“Soleil O” is formally audacious film that opens with an animated sequence that compresses decades of colonial impression into a few minutes (“We had our own civilization, we forged iron.”), then shifts from staged interviews (characters frequently look directly into the camera throughout the film) to heated political debates to musical performances. White Parisians tremble in fear of the “black invasion” from their former French colonies in Africa. But even the ostensibly friendly whites are warped by prejudice. One young woman takes the Visitor to bed, then sighs in disappointment later because, well, she had heard certain stories.

The Visitor is ultimately driven to madness, howling like Lear (or Delroy Lindo in “Da 5 Bloods”) in the wilderness. His screams, however, may not be a sign of defeat, but a promise of a revolution to come. The film's final resolute message: TO BE CONTINUED...



It's a minor miracle that we're able to see “Downpour” (1972) at all. After the Iranian revolution of 1979, all prints of “Downpour,” along with many other films, were seized by state authorities and likely destroyed. Director Bahram Beyzaie secured a single positive print with the English subtitles already burned in, now the only known source to exist. Threatened movies like this are just what the World Cinema Project was created to assist with.

I suppose “Downpour” can be described as a romantic comedy, though perhaps dramedy is more accurate. Or maybe trying to pigeonhole this unique film is a bad idea in the first place. Mr. Hekmati (Parviz Fannizadeh) is a bookish teacher who arrives at a new school and town where the locals aren't terribly receptive to the outsider. The boys openly mock him in class, prompting him to expel one of the more troublesome ones. The student's gorgeous adult sister Atefeh (Parvaneh Massoumi) confronts Hekmati about it, and their private confrontation unleashes a wildfire of gossip. Rumors of a budding romance between the two practically create the romance itself, leading to numerous complications.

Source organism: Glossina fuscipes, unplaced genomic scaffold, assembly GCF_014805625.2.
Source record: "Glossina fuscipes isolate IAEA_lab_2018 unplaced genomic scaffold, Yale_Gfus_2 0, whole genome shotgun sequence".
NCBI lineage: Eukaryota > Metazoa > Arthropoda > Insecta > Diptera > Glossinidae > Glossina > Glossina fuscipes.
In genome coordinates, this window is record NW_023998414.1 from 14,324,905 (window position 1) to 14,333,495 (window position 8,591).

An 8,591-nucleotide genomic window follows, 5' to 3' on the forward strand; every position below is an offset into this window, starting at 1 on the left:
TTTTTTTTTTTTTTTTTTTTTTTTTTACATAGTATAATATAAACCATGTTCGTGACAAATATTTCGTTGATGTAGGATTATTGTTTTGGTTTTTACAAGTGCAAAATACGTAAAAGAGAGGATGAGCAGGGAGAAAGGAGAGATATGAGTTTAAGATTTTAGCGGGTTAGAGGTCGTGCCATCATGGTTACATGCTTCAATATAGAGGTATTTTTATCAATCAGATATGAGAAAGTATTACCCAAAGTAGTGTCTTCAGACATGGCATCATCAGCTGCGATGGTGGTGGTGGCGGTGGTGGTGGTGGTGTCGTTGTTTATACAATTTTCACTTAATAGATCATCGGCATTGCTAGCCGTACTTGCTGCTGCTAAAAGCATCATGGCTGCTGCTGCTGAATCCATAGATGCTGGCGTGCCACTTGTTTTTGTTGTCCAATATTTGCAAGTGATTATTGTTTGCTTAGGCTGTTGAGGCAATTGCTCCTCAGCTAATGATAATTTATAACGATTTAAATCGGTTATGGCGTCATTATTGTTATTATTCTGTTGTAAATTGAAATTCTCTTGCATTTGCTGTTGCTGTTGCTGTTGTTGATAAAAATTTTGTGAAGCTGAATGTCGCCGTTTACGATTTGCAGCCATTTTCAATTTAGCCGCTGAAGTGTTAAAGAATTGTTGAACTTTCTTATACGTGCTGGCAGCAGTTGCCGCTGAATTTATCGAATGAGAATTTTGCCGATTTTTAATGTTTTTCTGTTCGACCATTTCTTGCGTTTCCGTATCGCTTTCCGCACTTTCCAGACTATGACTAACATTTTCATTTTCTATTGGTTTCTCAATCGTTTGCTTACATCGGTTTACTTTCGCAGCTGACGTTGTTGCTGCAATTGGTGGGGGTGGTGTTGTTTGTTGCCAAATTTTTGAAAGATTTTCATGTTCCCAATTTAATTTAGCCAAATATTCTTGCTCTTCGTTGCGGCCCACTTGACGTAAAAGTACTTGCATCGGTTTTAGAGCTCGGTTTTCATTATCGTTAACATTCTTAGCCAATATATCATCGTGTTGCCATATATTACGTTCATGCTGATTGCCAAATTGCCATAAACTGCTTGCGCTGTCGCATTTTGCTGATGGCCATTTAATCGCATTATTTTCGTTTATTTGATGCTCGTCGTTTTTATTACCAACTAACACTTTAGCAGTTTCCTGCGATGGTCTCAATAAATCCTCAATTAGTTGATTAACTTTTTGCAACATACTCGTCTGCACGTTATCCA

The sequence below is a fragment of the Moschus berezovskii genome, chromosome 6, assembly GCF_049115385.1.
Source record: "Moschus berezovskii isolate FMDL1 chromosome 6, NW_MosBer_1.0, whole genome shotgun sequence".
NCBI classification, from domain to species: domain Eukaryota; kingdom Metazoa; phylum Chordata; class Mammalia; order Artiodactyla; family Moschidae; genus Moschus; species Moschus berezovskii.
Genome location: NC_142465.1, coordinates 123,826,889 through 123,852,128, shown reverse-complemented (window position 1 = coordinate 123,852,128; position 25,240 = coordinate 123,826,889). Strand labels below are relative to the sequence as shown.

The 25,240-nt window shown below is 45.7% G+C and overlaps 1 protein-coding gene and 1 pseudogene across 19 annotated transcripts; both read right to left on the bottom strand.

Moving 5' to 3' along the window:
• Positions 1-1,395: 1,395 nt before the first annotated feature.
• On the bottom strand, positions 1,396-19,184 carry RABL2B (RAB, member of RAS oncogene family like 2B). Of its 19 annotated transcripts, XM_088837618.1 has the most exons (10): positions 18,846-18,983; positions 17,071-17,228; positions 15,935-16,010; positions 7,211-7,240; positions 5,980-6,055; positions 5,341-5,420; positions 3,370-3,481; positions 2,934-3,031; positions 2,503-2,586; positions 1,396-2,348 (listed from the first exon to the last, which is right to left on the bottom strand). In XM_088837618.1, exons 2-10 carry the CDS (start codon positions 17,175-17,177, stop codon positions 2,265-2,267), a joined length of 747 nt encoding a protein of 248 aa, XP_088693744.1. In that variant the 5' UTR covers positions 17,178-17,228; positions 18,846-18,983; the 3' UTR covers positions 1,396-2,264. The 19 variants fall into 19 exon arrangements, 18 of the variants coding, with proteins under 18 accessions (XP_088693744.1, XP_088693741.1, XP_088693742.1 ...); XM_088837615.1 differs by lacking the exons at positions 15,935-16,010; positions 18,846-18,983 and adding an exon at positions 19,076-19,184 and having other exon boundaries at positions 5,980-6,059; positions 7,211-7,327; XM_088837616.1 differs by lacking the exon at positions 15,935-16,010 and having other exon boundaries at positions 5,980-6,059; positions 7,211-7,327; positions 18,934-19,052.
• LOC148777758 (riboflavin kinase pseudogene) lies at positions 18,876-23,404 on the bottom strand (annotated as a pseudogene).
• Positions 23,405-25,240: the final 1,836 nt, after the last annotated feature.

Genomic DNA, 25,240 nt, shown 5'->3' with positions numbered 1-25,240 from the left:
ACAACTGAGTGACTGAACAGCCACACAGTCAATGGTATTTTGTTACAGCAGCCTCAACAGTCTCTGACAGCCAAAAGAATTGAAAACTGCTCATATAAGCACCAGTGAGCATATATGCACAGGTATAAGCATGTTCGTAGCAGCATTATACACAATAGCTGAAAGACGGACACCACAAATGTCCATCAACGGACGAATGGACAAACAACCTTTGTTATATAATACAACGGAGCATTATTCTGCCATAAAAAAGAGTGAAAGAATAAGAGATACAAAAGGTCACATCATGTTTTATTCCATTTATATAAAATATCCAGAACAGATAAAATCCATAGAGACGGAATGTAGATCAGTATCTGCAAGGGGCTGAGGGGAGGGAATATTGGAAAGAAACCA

Beyzaie filmed on a shoestring budget, sometimes restricted to shooting single takes because of limited film stock, and rewriting the script as he went along to adapt to contingencies. One result is that he appears to be having a lot of fun with his characters. To counter a local tough guy also vying for Atefeh's affections, the wimpy Hekmati decides to get buff, leading to a “Rocky”-style workout montage which culminates with the instructor gripping a tiny weight with a band held in his teeth, presumably to strengthen his chin muscles.

“Downpour” made Beyzaie one of the major players in the burgeoning Iranian New Wave. Shot before the revolution, it also features many spectacles that fans of Iranian filmmakers like Abbas Kiarostami, Jafar Panahi, or Mohsen Makhmalbaf will find unfamiliar, such as drunken knife fights or Iranian women in skirts. 


All films are presented in their original aspect ratios. “Pixote” is in color, the other five in black-and-white.

The World Cinema Project emphasizes films in dire need of preservation, so each of the movies has its own issues, with some needing more extensive restoration than others. Films like “Lucia” and “Dos Monjes” were restored using multiple source prints of varying quality. The magnetic tracks for “Soleil O” were missing sound from some reels, so another source needed to be used.